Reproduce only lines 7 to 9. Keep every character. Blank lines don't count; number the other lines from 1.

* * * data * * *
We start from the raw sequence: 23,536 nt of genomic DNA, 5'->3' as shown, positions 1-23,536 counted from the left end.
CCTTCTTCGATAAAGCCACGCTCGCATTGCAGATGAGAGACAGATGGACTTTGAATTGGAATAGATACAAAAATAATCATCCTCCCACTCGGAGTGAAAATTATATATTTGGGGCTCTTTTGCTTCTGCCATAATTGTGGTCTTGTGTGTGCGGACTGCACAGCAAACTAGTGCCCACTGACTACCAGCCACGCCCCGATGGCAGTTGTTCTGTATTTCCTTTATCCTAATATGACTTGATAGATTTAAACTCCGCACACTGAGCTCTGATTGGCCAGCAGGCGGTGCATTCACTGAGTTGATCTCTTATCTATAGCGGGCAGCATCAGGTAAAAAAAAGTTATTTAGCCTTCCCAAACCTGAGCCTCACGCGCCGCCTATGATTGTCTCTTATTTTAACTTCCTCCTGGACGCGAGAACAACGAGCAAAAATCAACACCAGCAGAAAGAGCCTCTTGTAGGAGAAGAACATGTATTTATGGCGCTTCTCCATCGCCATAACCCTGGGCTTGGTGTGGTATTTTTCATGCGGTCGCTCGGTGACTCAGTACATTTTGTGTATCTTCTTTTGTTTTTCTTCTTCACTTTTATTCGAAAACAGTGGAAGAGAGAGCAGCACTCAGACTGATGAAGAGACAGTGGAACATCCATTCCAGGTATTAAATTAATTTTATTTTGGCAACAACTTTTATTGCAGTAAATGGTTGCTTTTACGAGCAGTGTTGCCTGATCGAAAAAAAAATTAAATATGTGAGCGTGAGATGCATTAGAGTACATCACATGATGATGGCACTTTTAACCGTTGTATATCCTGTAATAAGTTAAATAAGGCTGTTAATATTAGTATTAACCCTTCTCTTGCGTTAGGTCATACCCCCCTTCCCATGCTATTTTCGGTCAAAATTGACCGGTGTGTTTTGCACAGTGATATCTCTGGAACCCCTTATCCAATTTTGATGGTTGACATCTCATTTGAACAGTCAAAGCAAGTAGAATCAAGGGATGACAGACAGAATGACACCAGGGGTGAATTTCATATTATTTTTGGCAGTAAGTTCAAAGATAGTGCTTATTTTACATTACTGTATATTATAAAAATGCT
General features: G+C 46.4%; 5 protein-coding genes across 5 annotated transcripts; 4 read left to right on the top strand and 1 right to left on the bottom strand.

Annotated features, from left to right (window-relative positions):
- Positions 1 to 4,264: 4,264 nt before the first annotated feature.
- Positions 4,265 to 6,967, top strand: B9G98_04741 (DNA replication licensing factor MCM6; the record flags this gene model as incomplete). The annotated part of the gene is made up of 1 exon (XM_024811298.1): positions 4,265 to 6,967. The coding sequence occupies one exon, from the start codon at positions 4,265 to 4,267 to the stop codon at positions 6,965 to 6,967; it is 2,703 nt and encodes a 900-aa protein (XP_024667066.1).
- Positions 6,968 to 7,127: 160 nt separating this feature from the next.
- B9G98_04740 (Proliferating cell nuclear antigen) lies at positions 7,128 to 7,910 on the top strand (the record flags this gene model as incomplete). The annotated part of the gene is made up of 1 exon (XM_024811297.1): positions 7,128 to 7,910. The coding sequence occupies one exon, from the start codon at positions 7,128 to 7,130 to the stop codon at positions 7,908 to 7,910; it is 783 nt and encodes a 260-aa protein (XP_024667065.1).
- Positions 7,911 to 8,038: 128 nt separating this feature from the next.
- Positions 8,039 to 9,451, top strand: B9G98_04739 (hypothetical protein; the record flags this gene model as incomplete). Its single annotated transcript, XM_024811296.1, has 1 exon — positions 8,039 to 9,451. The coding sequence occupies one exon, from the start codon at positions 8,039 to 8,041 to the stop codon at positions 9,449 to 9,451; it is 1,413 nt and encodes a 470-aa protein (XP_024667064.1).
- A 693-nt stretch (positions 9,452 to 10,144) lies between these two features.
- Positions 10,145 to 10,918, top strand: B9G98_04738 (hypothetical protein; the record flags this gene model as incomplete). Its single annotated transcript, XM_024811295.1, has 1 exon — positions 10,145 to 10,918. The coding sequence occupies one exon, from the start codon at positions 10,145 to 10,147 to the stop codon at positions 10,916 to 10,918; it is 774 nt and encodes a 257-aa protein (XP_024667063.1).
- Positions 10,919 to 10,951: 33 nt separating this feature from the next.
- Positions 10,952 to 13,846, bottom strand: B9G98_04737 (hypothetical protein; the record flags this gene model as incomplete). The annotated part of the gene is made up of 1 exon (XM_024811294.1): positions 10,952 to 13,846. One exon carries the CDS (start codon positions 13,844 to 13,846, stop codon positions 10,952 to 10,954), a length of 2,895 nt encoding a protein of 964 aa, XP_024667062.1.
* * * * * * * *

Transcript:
- Positions 6,968 to 7,127: 160 nt separating this feature from the next.
- B9G98_04740 (Proliferating cell nuclear antigen) lies at positions 7,128 to 7,910 on the top strand (the record flags this gene model as incomplete). The annotated part of the gene is made up of 1 exon (XM_024811297.1): positions 7,128 to 7,910. The coding sequence occupies one exon, from the start codon at positions 7,128 to 7,130 to the stop codon at positions 7,908 to 7,910; it is 783 nt and encodes a 260-aa protein (XP_024667065.1).
- Positions 7,911 to 8,038: 128 nt separating this feature from the next.